Supramodal agnosia for oblique mirror orientation in patients with periventricular leukomalacia, Cortex.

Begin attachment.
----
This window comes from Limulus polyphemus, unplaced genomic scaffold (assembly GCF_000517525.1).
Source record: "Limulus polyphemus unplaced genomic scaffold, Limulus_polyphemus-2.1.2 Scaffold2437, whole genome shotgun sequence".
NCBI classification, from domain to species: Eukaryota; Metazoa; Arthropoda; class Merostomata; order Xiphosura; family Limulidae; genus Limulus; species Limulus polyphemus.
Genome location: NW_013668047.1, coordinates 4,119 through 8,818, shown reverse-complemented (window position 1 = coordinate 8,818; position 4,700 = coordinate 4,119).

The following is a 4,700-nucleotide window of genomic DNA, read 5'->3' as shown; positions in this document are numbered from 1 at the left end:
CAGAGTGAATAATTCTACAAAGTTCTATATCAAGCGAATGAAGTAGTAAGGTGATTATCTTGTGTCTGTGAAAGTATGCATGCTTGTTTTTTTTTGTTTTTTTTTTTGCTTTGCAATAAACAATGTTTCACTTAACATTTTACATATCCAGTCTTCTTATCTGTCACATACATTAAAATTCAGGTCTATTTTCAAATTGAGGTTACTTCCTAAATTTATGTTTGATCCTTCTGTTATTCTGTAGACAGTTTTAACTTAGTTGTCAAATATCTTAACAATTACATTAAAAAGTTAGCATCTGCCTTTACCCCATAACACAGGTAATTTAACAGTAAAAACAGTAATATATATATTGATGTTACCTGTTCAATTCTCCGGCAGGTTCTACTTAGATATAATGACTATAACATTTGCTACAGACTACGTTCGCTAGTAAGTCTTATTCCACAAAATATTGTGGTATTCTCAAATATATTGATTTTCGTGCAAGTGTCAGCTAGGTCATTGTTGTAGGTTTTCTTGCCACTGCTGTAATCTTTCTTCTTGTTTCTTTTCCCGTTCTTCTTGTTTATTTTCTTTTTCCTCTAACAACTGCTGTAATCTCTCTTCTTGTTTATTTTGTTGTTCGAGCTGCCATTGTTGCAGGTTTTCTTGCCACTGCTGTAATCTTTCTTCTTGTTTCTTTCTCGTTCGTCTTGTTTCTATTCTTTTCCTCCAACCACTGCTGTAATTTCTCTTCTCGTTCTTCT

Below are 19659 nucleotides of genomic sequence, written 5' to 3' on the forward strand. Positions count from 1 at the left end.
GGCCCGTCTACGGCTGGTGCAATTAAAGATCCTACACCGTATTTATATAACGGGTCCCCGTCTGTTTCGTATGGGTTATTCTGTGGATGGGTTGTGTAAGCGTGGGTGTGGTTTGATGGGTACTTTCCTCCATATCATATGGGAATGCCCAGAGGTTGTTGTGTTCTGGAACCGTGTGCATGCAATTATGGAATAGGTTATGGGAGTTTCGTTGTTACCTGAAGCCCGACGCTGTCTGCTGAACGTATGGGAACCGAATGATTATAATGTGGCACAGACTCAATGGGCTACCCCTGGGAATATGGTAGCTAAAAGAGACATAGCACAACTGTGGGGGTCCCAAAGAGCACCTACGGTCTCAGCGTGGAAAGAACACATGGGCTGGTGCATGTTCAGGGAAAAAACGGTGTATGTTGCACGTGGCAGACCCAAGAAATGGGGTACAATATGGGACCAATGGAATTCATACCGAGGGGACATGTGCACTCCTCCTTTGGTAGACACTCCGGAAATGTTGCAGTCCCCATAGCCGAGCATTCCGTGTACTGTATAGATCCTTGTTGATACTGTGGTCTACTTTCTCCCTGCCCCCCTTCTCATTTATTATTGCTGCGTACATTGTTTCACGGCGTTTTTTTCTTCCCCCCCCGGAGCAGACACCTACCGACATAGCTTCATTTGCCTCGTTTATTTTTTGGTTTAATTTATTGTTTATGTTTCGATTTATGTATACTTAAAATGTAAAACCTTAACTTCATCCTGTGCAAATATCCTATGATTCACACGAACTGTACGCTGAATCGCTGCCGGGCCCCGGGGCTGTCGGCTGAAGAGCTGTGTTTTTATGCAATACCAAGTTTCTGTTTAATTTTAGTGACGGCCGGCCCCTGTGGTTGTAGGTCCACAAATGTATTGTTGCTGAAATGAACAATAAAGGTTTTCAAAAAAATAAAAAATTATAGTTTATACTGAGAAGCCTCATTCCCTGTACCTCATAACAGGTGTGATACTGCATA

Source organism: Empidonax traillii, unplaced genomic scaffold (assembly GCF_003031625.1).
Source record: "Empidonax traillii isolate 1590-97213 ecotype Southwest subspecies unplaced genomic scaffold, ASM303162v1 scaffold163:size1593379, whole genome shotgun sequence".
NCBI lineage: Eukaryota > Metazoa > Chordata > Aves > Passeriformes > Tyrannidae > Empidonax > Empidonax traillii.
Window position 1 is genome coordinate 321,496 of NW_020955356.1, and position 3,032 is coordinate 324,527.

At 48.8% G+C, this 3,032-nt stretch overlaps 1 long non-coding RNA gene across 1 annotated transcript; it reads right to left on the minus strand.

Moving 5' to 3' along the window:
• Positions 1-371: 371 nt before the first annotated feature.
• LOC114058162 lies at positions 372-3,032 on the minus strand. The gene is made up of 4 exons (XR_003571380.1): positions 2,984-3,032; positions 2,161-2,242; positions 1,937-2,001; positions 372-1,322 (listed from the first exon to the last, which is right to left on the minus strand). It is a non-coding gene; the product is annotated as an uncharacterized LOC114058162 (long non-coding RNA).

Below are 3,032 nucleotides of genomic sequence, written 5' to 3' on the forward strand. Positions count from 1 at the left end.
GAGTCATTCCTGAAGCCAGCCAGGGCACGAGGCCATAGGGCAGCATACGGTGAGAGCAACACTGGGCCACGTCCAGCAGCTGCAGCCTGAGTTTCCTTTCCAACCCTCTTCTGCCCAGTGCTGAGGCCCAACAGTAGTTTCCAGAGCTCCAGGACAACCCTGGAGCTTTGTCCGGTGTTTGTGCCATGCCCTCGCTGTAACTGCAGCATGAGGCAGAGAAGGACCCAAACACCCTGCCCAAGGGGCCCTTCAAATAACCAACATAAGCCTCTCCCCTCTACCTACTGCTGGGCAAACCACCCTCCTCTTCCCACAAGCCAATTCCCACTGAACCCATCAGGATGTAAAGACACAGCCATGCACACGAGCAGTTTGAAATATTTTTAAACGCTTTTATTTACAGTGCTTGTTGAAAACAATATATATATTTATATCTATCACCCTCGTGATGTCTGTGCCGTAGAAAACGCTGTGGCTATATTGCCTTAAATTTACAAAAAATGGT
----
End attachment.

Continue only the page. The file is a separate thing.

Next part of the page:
Periventricular leukomalacia (PVL) is characterized by focal necrosis at the level of the periventricular white matter, often observed in preterm infants. PVL is frequently associated with motor impairment and with visual deficits affecting primary stages of visual processes as well as higher visual cognitive abilities. Here we describe six PVL subjects, with normal verbal IQ, showing orientation perception deficits in both the haptic and visual domains. Subjects were asked to compare the orientation of two stimuli presented simultaneously or sequentially, using both a two alternative forced choice (2AFC) orientation-discrimination and a matching procedure. Visual stimuli were oriented gratings or bars or collinear short lines embedded within a random pattern. Haptic stimuli comprised two rotatable wooden sticks. PVL patients performed at chance in discriminating the oblique orientation, both for visual and haptic stimuli. Moreover when asked to reproduce the oblique orientation, they often oriented the stimulus along the symmetric mirror orientation. The deficit generalized to stimuli varying in many low level features, was invariant for spatiotopic object orientation, and also occurred for sequential presentations. The deficit was specific to oblique orientations, and not for horizontal or vertical stimuli. These findings show that PVL can affect a specific network involved with the supramodal perception of mirror symmetry orientation.